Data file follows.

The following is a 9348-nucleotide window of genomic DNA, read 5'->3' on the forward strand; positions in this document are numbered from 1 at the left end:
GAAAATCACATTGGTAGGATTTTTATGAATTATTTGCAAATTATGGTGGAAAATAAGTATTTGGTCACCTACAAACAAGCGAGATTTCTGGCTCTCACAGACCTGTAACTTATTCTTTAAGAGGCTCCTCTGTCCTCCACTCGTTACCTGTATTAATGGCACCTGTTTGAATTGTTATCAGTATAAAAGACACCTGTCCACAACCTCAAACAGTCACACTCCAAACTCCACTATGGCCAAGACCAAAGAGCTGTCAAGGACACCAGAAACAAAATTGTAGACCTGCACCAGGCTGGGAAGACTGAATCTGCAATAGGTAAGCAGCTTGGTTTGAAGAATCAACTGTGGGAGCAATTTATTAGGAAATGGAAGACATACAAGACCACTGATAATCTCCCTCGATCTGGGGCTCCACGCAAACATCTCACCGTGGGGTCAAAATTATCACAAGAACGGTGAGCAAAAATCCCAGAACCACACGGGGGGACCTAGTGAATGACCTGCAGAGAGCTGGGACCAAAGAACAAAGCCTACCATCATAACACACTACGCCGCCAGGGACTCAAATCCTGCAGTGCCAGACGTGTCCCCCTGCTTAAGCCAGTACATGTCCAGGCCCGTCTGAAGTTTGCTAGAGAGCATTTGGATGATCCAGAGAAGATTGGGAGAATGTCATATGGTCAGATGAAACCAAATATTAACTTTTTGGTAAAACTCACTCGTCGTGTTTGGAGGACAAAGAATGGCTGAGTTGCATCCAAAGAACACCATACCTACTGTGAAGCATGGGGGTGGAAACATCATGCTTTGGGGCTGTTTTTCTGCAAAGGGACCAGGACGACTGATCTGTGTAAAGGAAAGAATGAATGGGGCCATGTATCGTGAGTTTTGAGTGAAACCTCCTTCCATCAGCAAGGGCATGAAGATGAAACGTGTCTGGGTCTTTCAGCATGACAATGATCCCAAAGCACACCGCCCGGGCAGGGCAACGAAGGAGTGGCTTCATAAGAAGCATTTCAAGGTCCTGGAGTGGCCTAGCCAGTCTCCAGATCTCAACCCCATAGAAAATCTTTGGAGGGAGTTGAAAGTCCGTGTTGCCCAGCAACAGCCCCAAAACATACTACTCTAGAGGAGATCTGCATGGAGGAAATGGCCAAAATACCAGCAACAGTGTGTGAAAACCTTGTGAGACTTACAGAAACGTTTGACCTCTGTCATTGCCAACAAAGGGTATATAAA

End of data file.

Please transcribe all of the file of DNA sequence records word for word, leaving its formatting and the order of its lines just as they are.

The following is a 9348-nucleotide window of genomic DNA, read 5'->3' on the forward strand; positions in this document are numbered from 1 at the left end:
GAAAATCACATTGGTAGGATTTTTATGAATTATTTGCAAATTATGGTGGAAAATAAGTATTTGGTCACCTACAAACAAGCGAGATTTCTGGCTCTCACAGACCTGTAACTTATTCTTTAAGAGGCTCCTCTGTCCTCCACTCGTTACCTGTATTAATGGCACCTGTTTGAATTGTTATCAGTATAAAAGACACCTGTCCACAACCTCAAACAGTCACACTCCAAACTCCACTATGGCCAAGACCAAAGAGCTGTCAAGGACACCAGAAACAAAATTGTAGACCTGCACCAGGCTGGGAAGACTGAATCTGCAATAGGTAAGCAGCTTGGTTTGAAGAATCAACTGTGGGAGCAATTTATTAGGAAATGGAAGACATACAAGACCACTGATAATCTCCCTCGATCTGGGGCTCCACGCAAACATCTCACCGTGGGGTCAAAATTATCACAAGAACGGTGAGCAAAAATCCCAGAACCACACGGGGGGACCTAGTGAATGACCTGCAGAGAGCTGGGACCAAAGAACAAAGCCTACCATCATAACACACTACGCCGCCAGGGACTCAAATCCTGCAGTGCCAGACGTGTCCCCCTGCTTAAGCCAGTACATGTCCAGGCCCGTCTGAAGTTTGCTAGAGAGCATTTGGATGATCCAGAGAAGATTGGGAGAATGTCATATGGTCAGATGAAACCAAATATTAACTTTTTGGTAAAACTCACTCGTCGTGTTTGGAGGACAAAGAATGGCTGAGTTGCATCCAAAGAACACCATACCTACTGTGAAGCATGGGGGTGGAAACATCATGCTTTGGGGCTGTTTTTCTGCAAAGGGACCAGGACGACTGATCTGTGTAAAGGAAAGAATGAATGGGGCCATGTATCGTGAGTTTTGAGTGAAACCTCCTTCCATCAGCAAGGGCATGAAGATGAAACGTGTCTGGGTCTTTCAGCATGACAATGATCCCAAAGCACACCGCCCGGGCAGGGCAACGAAGGAGTGGCTTCATAAGAAGCATTTCAAGGTCCTGGAGTGGCCTAGCCAGTCTCCAGATCTCAACCCCATAGAAAATCTTTGGAGGGAGTTGAAAGTCCGTGTTGCCCAGCAACAGCCCCAAAACATACTACTCTAGAGGAGATCTGCATGGAGGAAATGGCCAAAATACCAGCAACAGTGTGTGAAAACCTTGTGAGACTTACAGAAACGTTTGACCTCTGTCATTGCCAACAAAGGGTATATAAA